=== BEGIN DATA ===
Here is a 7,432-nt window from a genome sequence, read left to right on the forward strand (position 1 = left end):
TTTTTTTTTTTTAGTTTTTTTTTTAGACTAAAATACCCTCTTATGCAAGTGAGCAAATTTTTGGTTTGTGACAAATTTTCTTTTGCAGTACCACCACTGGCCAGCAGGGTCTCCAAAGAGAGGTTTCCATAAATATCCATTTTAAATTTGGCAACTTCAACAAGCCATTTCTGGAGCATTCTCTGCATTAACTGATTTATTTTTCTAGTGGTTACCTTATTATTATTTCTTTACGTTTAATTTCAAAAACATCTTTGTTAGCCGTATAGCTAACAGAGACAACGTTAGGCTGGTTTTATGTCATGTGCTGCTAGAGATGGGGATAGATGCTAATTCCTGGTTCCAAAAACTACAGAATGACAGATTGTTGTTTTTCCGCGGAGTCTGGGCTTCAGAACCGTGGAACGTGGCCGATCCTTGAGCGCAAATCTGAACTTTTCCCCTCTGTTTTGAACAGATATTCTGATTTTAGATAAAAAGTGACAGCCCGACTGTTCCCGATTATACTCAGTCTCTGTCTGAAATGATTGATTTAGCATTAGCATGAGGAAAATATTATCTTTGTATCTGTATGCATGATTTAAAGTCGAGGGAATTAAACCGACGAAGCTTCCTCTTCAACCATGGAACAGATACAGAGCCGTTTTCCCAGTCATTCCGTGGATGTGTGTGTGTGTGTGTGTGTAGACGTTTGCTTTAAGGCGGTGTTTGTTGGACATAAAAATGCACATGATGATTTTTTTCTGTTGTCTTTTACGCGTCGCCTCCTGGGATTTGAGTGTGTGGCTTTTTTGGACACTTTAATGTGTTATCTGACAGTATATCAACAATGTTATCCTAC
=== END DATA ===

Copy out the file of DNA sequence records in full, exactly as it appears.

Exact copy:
Here is a 7,432-nt window from a genome sequence, read left to right on the forward strand (position 1 = left end):
TTTTTTTTTTTTAGTTTTTTTTTTAGACTAAAATACCCTCTTATGCAAGTGAGCAAATTTTTGGTTTGTGACAAATTTTCTTTTGCAGTACCACCACTGGCCAGCAGGGTCTCCAAAGAGAGGTTTCCATAAATATCCATTTTAAATTTGGCAACTTCAACAAGCCATTTCTGGAGCATTCTCTGCATTAACTGATTTATTTTTCTAGTGGTTACCTTATTATTATTTCTTTACGTTTAATTTCAAAAACATCTTTGTTAGCCGTATAGCTAACAGAGACAACGTTAGGCTGGTTTTATGTCATGTGCTGCTAGAGATGGGGATAGATGCTAATTCCTGGTTCCAAAAACTACAGAATGACAGATTGTTGTTTTTCCGCGGAGTCTGGGCTTCAGAACCGTGGAACGTGGCCGATCCTTGAGCGCAAATCTGAACTTTTCCCCTCTGTTTTGAACAGATATTCTGATTTTAGATAAAAAGTGACAGCCCGACTGTTCCCGATTATACTCAGTCTCTGTCTGAAATGATTGATTTAGCATTAGCATGAGGAAAATATTATCTTTGTATCTGTATGCATGATTTAAAGTCGAGGGAATTAAACCGACGAAGCTTCCTCTTCAACCATGGAACAGATACAGAGCCGTTTTCCCAGTCATTCCGTGGATGTGTGTGTGTGTGTGTGTGTAGACGTTTGCTTTAAGGCGGTGTTTGTTGGACATAAAAATGCACATGATGATTTTTTTCTGTTGTCTTTTACGCGTCGCCTCCTGGGATTTGAGTGTGTGGCTTTTTTGGACACTTTAATGTGTTATCTGACAGTATATCAACAATGTTATCCTAC